How Cognitive Behavior Therapy Can Be The Solution To Your Insomnia

If you've ever found yourself staring at the ceiling at 3 a.m. feeling wide awake, you might know the frustration of insomnia. When you don't get good sleep, everything in your life can suffer, from concentration to mood to energy. 

Insomnia is a type of sleep disorder that can make it hard to fall and remain asleep (via Healthline). You might spend a lot of time worrying about falling asleep, wake up too early and have trouble getting back to sleep, or wake up feeling sluggish despite a full night of sleep. The sleep disorder can be traced back to anxiety, but sometimes it's caused by stress, chronic pain, sleep apnea, and changes to sleep routines. In fact, about one in three adults reports insomnia symptoms, but it can affect children, too.

Sleeping pills, for starters, can be useful for short-term use when you need to relieve stress or get over being jet lagged (via Sleep Foundation). But these medications can also have unwanted side effects, such as constipation, nightmares, dry mouth, dizziness, or tingling in the hands and feet. Approximately 80% of those who use sleeping pills report a hungover feeling the next day, experiencing drowsiness, lack of focus, or trouble balancing. They can also be habit-forming, so finding alternative ways to treat your insomnia might be worthwhile. Luckily, there are other options for treating insomnia, including lifestyle changes. However, cognitive behavioral therapy might be one possibility that improves your sleep for good.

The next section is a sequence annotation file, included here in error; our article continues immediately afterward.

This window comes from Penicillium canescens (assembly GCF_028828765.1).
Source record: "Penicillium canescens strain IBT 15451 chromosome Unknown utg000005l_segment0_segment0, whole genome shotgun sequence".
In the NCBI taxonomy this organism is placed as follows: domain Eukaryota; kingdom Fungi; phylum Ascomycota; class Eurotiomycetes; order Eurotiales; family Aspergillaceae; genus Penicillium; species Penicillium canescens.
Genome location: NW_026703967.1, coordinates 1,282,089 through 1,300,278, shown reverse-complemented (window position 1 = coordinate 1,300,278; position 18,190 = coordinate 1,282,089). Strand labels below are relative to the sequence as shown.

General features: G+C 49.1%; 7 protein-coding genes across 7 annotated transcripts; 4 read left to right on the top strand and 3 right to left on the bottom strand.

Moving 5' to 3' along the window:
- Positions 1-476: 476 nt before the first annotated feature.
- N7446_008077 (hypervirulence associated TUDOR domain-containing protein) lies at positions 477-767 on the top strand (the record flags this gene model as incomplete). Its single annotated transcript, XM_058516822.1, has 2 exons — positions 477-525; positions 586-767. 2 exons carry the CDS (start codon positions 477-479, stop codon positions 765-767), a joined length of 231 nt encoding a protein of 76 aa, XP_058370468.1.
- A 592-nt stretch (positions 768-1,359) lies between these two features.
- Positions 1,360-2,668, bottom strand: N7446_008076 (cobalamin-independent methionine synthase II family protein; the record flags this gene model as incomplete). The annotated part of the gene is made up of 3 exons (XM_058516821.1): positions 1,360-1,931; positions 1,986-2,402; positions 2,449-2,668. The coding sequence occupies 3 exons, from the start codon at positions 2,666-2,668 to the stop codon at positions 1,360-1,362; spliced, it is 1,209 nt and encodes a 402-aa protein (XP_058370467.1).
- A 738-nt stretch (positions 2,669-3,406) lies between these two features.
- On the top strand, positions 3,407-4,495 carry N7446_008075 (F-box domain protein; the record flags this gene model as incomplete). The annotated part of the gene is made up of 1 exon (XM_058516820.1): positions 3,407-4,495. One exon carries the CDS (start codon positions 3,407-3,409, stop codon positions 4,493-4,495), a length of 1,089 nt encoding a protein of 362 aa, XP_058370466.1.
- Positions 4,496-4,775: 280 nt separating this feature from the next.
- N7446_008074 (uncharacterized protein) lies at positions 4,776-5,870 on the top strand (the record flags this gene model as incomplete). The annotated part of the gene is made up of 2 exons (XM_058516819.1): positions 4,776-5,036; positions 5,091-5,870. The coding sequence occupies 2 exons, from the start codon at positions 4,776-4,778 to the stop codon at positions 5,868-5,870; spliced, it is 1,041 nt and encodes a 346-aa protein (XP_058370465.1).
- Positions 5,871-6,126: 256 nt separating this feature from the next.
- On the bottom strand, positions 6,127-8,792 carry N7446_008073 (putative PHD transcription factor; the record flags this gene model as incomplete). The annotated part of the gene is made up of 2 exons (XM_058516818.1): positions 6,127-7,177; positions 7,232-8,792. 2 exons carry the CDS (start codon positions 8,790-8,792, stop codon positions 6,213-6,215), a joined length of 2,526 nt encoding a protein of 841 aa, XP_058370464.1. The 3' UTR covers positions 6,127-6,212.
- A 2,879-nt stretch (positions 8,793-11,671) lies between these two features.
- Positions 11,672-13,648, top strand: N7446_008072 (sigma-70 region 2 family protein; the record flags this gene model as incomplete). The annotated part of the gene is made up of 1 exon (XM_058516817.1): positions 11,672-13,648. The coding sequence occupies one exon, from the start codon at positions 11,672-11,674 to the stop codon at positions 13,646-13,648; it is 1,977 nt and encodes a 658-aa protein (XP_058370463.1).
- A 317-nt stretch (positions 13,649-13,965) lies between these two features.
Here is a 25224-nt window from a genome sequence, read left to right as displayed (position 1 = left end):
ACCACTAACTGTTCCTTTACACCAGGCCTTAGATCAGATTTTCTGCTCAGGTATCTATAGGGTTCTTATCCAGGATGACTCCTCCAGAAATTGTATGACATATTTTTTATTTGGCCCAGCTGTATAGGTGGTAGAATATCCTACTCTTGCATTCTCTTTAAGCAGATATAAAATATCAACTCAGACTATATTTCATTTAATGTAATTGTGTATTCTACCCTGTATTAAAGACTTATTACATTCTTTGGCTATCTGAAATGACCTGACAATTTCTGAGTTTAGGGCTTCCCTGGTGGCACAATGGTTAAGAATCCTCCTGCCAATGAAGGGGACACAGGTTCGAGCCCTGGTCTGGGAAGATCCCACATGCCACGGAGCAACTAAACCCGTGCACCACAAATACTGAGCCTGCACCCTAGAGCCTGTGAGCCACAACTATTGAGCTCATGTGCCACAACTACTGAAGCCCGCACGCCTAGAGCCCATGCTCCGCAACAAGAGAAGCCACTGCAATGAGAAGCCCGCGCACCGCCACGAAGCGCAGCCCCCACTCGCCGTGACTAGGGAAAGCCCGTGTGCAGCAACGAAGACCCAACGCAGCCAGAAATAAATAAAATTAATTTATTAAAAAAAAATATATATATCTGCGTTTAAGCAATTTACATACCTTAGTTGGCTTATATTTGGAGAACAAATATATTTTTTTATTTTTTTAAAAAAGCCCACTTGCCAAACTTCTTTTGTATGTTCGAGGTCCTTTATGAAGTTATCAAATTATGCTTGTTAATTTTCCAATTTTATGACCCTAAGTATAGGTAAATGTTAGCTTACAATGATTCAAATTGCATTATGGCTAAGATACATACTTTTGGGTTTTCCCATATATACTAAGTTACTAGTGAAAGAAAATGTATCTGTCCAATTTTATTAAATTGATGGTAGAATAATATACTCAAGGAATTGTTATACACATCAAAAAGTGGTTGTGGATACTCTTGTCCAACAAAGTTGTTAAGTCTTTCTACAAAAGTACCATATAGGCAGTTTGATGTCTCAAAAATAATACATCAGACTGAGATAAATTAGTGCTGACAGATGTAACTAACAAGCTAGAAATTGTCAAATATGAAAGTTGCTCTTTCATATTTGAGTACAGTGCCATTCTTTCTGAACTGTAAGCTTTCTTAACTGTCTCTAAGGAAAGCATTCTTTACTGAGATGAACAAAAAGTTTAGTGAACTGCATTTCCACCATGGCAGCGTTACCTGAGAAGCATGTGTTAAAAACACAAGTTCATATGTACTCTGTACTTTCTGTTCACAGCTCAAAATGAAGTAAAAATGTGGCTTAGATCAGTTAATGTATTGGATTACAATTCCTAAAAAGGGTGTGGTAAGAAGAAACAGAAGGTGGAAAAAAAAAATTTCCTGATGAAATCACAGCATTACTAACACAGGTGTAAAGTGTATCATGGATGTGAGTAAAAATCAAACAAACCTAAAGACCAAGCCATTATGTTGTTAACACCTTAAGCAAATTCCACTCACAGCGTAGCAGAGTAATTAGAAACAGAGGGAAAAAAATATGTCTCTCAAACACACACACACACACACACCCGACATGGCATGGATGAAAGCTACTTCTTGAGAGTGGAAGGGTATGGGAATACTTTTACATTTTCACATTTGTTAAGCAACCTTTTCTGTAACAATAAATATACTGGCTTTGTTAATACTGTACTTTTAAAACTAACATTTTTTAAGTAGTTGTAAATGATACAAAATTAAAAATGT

Cognitive behavior therapy can get to the root of your insomnia

Cognitive behavior therapy for insomnia (CBT-I) can be useful in treating insomnia lasting three months or more, according to the Cleveland Clinic. In fact, before prescribing medication, your doctor may have you try a therapy method like CBT-I since it works to get to the source of your sleeplessness.

In other words, CBT-I may help you manage your insomnia by confronting the negative thoughts and beliefs you have (via Mayo Clinic). By addressing the worries that keep you awake, you can create healthy sleep habits and change behaviors that are preventing you from a good night's rest. Keep in mind, your therapist could utilize techniques like relaxation training, which includes meditation, muscle relaxation, and imagery. You might also work on improving your sleep hygiene, which includes putting your phone away an hour before bed and avoiding caffeine too late in the day. Additionally, you may be encouraged to try something called paradoxical intention. This actually means avoiding falling asleep and letting go of the worries that come with it.

While sleeping pills are only short-term fixes, CBT-I can provide a long-term solution. However, it takes a commitment of time and energy. Talk to your doctor about the best option to treat your insomnia.